I've put in info as I came across it for the last six months, but I have other commitments, so it's been slow. And the easy info sources are running dry. So I slapped on a form, hoping you all would help. All contributions are welcome, but in the spirit of the thing, I'd like to prioritize adding firms that were either critical links between the past and present, that trained a bunch of people who went on to found their own firms, have been influential for a long time, or were influential in the past and have disappeared (i.e. TVI, MPA&E.)
When contributing investments made by firms, I would rather not add every investment. I've tried to add investments that were important or household names. This is a public historical document, I think it's more interesting (and puts the better foot forward) to show that Starbucks and McDonnell Aircraft were venture backed (or Pizza Time, for that matter, even though it failed) than, say, Kozmo.com**.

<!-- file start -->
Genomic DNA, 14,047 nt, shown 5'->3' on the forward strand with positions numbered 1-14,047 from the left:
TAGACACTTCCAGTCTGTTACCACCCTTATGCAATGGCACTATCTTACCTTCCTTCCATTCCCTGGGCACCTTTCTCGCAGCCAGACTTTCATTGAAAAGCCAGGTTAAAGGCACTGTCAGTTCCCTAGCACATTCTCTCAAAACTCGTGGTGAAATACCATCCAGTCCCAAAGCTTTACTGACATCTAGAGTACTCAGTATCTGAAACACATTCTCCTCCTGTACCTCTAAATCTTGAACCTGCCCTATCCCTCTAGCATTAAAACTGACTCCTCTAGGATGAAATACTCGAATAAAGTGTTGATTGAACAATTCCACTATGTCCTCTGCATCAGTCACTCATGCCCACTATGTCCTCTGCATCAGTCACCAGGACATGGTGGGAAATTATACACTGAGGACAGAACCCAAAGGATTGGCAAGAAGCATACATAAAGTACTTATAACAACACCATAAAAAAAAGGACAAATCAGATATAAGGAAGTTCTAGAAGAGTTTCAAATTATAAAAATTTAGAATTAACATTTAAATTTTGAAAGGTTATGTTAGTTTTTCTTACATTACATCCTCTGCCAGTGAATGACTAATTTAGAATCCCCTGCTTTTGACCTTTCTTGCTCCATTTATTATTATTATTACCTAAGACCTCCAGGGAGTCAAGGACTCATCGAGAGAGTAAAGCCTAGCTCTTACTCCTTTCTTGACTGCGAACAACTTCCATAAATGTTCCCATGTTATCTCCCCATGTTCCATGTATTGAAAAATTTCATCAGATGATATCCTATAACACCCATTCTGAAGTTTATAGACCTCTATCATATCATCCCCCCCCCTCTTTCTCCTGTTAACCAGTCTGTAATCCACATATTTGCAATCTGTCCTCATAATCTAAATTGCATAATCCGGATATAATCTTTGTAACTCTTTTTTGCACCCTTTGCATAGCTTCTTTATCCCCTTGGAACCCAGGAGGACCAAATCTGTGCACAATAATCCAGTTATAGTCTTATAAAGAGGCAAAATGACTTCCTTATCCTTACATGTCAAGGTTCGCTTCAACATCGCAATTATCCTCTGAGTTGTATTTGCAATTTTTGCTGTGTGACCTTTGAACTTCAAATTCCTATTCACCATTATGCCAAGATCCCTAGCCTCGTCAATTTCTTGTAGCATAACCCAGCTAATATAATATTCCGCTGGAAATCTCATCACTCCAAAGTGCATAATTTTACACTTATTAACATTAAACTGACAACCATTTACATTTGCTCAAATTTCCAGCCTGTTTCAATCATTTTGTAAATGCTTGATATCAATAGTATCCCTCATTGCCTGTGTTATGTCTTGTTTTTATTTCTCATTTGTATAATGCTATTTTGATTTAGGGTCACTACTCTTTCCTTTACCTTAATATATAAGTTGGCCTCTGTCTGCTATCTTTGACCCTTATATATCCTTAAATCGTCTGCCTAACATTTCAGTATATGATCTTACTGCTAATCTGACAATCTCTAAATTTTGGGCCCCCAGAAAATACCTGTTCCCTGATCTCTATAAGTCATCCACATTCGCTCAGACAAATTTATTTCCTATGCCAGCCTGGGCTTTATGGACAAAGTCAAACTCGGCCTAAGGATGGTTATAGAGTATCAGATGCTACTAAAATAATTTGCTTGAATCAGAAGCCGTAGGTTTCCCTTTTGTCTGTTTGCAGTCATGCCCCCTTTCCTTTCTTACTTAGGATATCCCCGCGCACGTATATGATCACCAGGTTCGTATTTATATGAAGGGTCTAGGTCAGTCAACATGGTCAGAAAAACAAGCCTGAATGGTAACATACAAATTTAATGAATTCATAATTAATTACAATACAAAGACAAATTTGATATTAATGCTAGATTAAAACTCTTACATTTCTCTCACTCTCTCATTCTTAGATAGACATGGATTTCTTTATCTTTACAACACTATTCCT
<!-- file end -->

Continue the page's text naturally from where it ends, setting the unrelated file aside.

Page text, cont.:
To contribute either click on the '+' button on the upper right to add a new firm, or click on the name of a firm to edit/augment their info. When you hit 'submit', it should reflect locally, but it doesn't add it to the database (I'm not a back-end guy) it emails me. I will edit and add data, I don't expect to get a ton of submissions. The data is open source (cc by-sa), and any contributions will be considered open as well. I will add your name to the contributor list on the help page if you put it in the 'Comments' box on the form (there's no other way for me to know who you are.) Also, put your email address there if you want so I can contact you re your submissions.